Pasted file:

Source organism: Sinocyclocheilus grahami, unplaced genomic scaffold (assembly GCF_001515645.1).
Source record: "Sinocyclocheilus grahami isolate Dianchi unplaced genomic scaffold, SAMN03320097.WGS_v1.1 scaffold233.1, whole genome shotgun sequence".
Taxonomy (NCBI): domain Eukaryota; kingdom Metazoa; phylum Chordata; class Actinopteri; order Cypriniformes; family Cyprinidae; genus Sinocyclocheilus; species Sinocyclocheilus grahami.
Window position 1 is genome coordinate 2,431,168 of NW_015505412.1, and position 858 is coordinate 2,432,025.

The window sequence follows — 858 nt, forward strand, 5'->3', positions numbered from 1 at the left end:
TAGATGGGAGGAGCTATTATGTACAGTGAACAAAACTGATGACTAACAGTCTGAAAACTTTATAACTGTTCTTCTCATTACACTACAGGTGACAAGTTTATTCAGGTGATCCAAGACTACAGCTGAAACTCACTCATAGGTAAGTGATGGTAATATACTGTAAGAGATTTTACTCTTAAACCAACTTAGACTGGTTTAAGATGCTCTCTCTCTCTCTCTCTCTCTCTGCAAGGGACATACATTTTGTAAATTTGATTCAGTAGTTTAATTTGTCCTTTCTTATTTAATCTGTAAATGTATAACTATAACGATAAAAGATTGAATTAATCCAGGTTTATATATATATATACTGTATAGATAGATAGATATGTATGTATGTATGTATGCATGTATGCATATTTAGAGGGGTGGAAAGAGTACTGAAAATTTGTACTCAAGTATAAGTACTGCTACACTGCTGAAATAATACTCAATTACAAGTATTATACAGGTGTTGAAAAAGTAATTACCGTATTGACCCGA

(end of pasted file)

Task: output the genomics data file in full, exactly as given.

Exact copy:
Source organism: Sinocyclocheilus grahami, unplaced genomic scaffold (assembly GCF_001515645.1).
Source record: "Sinocyclocheilus grahami isolate Dianchi unplaced genomic scaffold, SAMN03320097.WGS_v1.1 scaffold233.1, whole genome shotgun sequence".
Taxonomy (NCBI): domain Eukaryota; kingdom Metazoa; phylum Chordata; class Actinopteri; order Cypriniformes; family Cyprinidae; genus Sinocyclocheilus; species Sinocyclocheilus grahami.
Window position 1 is genome coordinate 2,431,168 of NW_015505412.1, and position 858 is coordinate 2,432,025.

The window sequence follows — 858 nt, forward strand, 5'->3', positions numbered from 1 at the left end:
TAGATGGGAGGAGCTATTATGTACAGTGAACAAAACTGATGACTAACAGTCTGAAAACTTTATAACTGTTCTTCTCATTACACTACAGGTGACAAGTTTATTCAGGTGATCCAAGACTACAGCTGAAACTCACTCATAGGTAAGTGATGGTAATATACTGTAAGAGATTTTACTCTTAAACCAACTTAGACTGGTTTAAGATGCTCTCTCTCTCTCTCTCTCTCTCTGCAAGGGACATACATTTTGTAAATTTGATTCAGTAGTTTAATTTGTCCTTTCTTATTTAATCTGTAAATGTATAACTATAACGATAAAAGATTGAATTAATCCAGGTTTATATATATATATACTGTATAGATAGATAGATATGTATGTATGTATGTATGCATGTATGCATATTTAGAGGGGTGGAAAGAGTACTGAAAATTTGTACTCAAGTATAAGTACTGCTACACTGCTGAAATAATACTCAATTACAAGTATTATACAGGTGTTGAAAAAGTAATTACCGTATTGACCCGA